Pagination

Pagination is a method for dividing the result of a query into several pages of results.
Pagination of results allows :
  • Better performance: When processing large amounts of data, retrieving everything at once can be very heavy on the server and can result in longer response times. By limiting the number of results returned at a time, we can reduce server effort and thus get faster responses.
  • Better user experience: if your API requests are one-off, it will be more convenient for you to work with smaller amounts of data. Paginating allows you to work with a more manageable subset of data before moving on to the next “batch” of data.

GraphQL pagination at iAdvize

iAdvize GraphQL API limits results to a maximum of 100 per page.
To traverse through a paginated data set, you need to use cursors. A cursor represents a specific position in the data set. You can get the first and last cursor on a page, and also indications on previous page or next page existence by asking the pageInfo property:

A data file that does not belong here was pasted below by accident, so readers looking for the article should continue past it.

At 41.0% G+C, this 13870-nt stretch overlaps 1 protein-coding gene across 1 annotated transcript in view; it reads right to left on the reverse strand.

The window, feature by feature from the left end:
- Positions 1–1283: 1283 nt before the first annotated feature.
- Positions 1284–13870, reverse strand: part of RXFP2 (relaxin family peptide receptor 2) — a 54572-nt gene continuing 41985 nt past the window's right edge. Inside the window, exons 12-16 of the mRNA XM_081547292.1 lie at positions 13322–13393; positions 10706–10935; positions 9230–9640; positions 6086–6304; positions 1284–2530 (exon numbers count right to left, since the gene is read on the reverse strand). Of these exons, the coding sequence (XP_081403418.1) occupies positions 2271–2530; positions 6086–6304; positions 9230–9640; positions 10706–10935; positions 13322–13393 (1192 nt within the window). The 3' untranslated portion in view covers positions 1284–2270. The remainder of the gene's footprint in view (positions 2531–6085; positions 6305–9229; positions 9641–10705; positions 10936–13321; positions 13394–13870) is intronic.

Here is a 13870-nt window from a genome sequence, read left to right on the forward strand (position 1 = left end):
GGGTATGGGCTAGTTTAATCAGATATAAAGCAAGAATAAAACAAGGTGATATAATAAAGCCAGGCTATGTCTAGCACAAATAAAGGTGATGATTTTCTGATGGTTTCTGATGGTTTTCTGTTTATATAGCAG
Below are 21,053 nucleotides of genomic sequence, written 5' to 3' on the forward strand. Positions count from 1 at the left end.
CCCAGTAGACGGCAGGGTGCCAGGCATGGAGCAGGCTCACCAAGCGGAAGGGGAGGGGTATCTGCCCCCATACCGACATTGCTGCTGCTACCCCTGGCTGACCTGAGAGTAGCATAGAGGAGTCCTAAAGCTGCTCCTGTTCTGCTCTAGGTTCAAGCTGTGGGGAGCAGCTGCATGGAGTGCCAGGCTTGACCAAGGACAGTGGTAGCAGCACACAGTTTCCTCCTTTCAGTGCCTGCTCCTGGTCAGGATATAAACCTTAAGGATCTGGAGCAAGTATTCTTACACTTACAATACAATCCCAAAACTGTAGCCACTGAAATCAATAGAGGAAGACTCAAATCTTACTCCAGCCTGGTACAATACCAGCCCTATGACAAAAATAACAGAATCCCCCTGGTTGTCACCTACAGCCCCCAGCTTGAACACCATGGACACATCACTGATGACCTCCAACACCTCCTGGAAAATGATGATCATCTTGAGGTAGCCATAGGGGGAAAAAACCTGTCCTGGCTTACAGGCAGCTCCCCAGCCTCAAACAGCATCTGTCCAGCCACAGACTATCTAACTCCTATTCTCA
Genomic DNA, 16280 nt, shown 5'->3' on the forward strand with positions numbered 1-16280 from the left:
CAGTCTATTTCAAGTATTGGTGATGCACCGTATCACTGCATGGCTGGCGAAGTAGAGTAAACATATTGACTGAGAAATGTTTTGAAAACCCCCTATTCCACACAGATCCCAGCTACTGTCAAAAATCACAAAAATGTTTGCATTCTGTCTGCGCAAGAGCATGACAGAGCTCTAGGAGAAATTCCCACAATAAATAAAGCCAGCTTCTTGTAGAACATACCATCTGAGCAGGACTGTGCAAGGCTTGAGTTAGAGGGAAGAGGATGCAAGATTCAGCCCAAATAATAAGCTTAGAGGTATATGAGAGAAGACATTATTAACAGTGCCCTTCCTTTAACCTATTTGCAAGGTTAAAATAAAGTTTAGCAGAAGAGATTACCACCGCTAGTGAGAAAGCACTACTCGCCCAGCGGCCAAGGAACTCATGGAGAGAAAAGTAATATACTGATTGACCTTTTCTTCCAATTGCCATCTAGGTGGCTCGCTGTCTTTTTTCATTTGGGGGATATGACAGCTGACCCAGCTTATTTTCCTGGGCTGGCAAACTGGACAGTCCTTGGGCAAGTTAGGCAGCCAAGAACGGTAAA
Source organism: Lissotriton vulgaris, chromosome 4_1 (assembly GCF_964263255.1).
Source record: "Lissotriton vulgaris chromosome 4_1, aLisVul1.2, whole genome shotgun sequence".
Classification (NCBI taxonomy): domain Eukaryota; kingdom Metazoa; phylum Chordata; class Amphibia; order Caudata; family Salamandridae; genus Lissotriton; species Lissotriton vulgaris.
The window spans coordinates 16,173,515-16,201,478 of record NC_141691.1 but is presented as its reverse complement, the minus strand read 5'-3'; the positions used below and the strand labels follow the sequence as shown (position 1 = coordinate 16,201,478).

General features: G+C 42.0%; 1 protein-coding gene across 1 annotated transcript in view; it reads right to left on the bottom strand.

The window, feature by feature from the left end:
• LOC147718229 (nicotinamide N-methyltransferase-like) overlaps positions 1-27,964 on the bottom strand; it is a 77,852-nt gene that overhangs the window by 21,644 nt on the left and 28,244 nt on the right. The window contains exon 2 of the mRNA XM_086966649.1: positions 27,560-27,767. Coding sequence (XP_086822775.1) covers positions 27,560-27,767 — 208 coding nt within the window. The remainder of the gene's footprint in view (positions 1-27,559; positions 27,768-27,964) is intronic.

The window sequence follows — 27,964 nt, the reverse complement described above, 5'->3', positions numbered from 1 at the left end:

• startCursor: cursor of the first element of the page. Could be used for backward pagination.
  • endCursor: cursor of to the last element of the page. Could be used for forward pagination.
  • hasPreviousPage: boolean which indicates if there are elements to retrieve in a previous page.
  • hasNextPage: boolean which indicates if there are elements to retrieve in a next page.

Forward Pagination

Forward pagination is accomplished using two arguments:
  • first: number of elements to retrieves.
  • after: the cursor to retrieve elements after. Typically, you will pass the endCursor of the current page as after.

Backward Pagination

Backward pagination is accomplished using two arguments:
  • last: number of elements to retrieves.